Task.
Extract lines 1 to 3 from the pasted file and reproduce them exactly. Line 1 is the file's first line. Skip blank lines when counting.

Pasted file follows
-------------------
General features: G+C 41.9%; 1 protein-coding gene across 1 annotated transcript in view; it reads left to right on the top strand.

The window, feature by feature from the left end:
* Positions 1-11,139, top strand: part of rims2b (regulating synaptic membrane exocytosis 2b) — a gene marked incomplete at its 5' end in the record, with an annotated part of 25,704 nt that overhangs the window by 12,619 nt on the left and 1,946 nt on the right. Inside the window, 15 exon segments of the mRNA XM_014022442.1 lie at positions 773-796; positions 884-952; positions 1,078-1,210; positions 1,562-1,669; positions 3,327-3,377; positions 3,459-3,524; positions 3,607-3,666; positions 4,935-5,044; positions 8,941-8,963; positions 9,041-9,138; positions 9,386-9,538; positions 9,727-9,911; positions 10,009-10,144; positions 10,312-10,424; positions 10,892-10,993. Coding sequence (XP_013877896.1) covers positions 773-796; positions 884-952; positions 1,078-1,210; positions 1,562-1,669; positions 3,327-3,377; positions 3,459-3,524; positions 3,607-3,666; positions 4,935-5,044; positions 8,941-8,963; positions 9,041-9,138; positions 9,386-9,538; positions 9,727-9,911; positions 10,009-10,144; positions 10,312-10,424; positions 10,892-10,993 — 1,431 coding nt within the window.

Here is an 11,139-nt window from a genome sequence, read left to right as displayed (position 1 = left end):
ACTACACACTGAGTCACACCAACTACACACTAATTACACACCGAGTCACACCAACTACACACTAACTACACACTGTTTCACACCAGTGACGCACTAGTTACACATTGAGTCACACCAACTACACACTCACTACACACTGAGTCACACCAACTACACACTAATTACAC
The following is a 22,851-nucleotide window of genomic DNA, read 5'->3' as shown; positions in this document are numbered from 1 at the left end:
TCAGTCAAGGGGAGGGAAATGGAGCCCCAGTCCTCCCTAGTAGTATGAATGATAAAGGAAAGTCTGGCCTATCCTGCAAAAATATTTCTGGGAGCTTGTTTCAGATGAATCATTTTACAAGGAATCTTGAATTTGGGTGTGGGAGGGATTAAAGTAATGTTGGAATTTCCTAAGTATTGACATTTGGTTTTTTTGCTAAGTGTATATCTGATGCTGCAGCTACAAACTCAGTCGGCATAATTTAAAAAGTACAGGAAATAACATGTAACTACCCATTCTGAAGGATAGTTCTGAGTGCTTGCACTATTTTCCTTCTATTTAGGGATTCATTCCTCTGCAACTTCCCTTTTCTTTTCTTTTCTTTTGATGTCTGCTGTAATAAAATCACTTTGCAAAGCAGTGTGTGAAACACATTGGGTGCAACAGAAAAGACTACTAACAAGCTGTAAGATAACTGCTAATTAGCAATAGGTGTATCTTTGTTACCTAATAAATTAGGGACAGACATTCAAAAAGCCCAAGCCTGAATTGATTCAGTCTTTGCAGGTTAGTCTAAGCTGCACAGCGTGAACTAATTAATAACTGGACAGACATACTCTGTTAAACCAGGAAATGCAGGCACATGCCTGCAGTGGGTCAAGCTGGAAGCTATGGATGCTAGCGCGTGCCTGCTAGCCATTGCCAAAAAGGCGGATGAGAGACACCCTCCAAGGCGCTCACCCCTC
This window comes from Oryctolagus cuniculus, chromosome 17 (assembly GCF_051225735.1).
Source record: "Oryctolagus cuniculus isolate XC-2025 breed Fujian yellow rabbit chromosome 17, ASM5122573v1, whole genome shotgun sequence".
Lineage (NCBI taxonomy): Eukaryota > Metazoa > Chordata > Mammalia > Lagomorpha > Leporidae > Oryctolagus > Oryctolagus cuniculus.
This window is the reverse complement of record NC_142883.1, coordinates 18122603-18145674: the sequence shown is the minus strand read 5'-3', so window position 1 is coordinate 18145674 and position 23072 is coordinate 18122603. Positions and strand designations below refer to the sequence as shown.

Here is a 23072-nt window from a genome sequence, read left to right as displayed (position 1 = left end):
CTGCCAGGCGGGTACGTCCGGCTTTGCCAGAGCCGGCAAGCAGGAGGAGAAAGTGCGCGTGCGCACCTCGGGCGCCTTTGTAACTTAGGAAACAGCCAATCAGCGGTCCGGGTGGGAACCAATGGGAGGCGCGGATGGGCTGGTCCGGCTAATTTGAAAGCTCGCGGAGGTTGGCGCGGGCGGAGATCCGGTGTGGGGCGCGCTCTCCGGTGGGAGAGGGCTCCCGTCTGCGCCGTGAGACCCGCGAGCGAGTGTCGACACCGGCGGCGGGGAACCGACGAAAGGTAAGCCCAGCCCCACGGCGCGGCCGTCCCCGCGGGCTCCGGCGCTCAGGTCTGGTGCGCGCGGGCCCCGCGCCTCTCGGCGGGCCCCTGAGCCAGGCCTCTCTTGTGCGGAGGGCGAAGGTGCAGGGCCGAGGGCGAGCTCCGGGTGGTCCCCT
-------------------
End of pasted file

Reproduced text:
General features: G+C 41.9%; 1 protein-coding gene across 1 annotated transcript in view; it reads left to right on the top strand.

The window, feature by feature from the left end:
* Positions 1-11,139, top strand: part of rims2b (regulating synaptic membrane exocytosis 2b) — a gene marked incomplete at its 5' end in the record, with an annotated part of 25,704 nt that overhangs the window by 12,619 nt on the left and 1,946 nt on the right. Inside the window, 15 exon segments of the mRNA XM_014022442.1 lie at positions 773-796; positions 884-952; positions 1,078-1,210; positions 1,562-1,669; positions 3,327-3,377; positions 3,459-3,524; positions 3,607-3,666; positions 4,935-5,044; positions 8,941-8,963; positions 9,041-9,138; positions 9,386-9,538; positions 9,727-9,911; positions 10,009-10,144; positions 10,312-10,424; positions 10,892-10,993. Coding sequence (XP_013877896.1) covers positions 773-796; positions 884-952; positions 1,078-1,210; positions 1,562-1,669; positions 3,327-3,377; positions 3,459-3,524; positions 3,607-3,666; positions 4,935-5,044; positions 8,941-8,963; positions 9,041-9,138; positions 9,386-9,538; positions 9,727-9,911; positions 10,009-10,144; positions 10,312-10,424; positions 10,892-10,993 — 1,431 coding nt within the window.